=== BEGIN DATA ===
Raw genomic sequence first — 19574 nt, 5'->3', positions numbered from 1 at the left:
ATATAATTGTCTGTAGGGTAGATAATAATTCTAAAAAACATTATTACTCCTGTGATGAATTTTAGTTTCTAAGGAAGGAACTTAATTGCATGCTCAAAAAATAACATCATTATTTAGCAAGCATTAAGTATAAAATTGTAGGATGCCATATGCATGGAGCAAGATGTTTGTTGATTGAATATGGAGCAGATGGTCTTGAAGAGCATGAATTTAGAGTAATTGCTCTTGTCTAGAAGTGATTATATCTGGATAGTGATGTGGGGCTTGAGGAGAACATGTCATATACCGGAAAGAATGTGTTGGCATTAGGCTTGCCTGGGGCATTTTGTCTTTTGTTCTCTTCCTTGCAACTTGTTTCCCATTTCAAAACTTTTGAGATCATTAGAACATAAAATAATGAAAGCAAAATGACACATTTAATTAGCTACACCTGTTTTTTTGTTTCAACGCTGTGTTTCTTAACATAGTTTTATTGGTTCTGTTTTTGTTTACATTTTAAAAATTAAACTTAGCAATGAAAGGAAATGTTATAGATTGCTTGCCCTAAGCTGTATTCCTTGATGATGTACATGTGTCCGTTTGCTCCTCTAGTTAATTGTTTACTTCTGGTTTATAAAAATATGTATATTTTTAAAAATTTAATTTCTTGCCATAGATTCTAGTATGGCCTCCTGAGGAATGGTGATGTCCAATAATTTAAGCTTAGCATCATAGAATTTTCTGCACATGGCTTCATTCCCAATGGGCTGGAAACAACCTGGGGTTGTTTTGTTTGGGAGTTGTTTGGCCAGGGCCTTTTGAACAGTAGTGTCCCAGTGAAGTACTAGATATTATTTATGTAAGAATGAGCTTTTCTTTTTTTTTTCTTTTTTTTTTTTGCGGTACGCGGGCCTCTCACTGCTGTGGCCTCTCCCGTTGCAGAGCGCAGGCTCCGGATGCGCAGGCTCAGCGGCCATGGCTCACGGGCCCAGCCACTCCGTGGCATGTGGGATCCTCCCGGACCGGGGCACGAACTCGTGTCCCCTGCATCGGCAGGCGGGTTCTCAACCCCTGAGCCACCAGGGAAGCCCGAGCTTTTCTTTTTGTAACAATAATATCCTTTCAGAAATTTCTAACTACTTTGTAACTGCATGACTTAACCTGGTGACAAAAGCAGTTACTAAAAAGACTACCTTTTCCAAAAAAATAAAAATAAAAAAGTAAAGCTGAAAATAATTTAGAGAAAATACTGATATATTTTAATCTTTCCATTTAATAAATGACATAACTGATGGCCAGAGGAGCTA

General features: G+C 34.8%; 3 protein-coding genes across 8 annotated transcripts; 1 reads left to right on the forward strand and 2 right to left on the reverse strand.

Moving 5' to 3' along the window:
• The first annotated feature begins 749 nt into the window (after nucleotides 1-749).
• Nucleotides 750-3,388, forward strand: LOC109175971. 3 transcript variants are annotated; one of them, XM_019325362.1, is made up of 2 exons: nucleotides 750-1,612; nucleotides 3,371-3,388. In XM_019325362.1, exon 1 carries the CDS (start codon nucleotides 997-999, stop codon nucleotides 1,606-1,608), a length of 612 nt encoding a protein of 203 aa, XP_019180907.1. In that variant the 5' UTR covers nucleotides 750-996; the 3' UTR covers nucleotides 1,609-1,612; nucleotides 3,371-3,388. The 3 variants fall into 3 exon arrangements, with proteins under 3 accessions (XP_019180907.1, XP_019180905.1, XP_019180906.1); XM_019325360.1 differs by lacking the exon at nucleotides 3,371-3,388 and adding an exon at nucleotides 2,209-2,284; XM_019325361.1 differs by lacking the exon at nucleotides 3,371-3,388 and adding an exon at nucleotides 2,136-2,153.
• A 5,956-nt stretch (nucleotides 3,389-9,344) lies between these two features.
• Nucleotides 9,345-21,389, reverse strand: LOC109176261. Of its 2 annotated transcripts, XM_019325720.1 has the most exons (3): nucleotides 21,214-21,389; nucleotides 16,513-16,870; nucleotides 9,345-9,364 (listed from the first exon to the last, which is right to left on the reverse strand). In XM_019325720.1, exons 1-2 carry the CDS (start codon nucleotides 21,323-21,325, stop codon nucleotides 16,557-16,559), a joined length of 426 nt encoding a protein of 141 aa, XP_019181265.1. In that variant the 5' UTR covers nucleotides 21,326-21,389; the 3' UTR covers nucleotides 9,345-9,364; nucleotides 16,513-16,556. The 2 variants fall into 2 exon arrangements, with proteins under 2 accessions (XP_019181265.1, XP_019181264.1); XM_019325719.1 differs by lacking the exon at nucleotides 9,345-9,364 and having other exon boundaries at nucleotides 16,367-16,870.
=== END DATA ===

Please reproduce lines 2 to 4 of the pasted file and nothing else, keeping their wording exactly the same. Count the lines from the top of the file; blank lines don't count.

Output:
ATATAATTGTCTGTAGGGTAGATAATAATTCTAAAAAACATTATTACTCCTGTGATGAATTTTAGTTTCTAAGGAAGGAACTTAATTGCATGCTCAAAAAATAACATCATTATTTAGCAAGCATTAAGTATAAAATTGTAGGATGCCATATGCATGGAGCAAGATGTTTGTTGATTGAATATGGAGCAGATGGTCTTGAAGAGCATGAATTTAGAGTAATTGCTCTTGTCTAGAAGTGATTATATCTGGATAGTGATGTGGGGCTTGAGGAGAACATGTCATATACCGGAAAGAATGTGTTGGCATTAGGCTTGCCTGGGGCATTTTGTCTTTTGTTCTCTTCCTTGCAACTTGTTTCCCATTTCAAAACTTTTGAGATCATTAGAACATAAAATAATGAAAGCAAAATGACACATTTAATTAGCTACACCTGTTTTTTTGTTTCAACGCTGTGTTTCTTAACATAGTTTTATTGGTTCTGTTTTTGTTTACATTTTAAAAATTAAACTTAGCAATGAAAGGAAATGTTATAGATTGCTTGCCCTAAGCTGTATTCCTTGATGATGTACATGTGTCCGTTTGCTCCTCTAGTTAATTGTTTACTTCTGGTTTATAAAAATATGTATATTTTTAAAAATTTAATTTCTTGCCATAGATTCTAGTATGGCCTCCTGAGGAATGGTGATGTCCAATAATTTAAGCTTAGCATCATAGAATTTTCTGCACATGGCTTCATTCCCAATGGGCTGGAAACAACCTGGGGTTGTTTTGTTTGGGAGTTGTTTGGCCAGGGCCTTTTGAACAGTAGTGTCCCAGTGAAGTACTAGATATTATTTATGTAAGAATGAGCTTTTCTTTTTTTTTTCTTTTTTTTTTTTGCGGTACGCGGGCCTCTCACTGCTGTGGCCTCTCCCGTTGCAGAGCGCAGGCTCCGGATGCGCAGGCTCAGCGGCCATGGCTCACGGGCCCAGCCACTCCGTGGCATGTGGGATCCTCCCGGACCGGGGCACGAACTCGTGTCCCCTGCATCGGCAGGCGGGTTCTCAACCCCTGAGCCACCAGGGAAGCCCGAGCTTTTCTTTTTGTAACAATAATATCCTTTCAGAAATTTCTAACTACTTTGTAACTGCATGACTTAACCTGGTGACAAAAGCAGTTACTAAAAAGACTACCTTTTCCAAAAAAATAAAAATAAAAAAGTAAAGCTGAAAATAATTTAGAGAAAATACTGATATATTTTAATCTTTCCATTTAATAAATGACATAACTGATGGCCAGAGGAGCTA

General features: G+C 34.8%; 3 protein-coding genes across 8 annotated transcripts; 1 reads left to right on the forward strand and 2 right to left on the reverse strand.

Moving 5' to 3' along the window: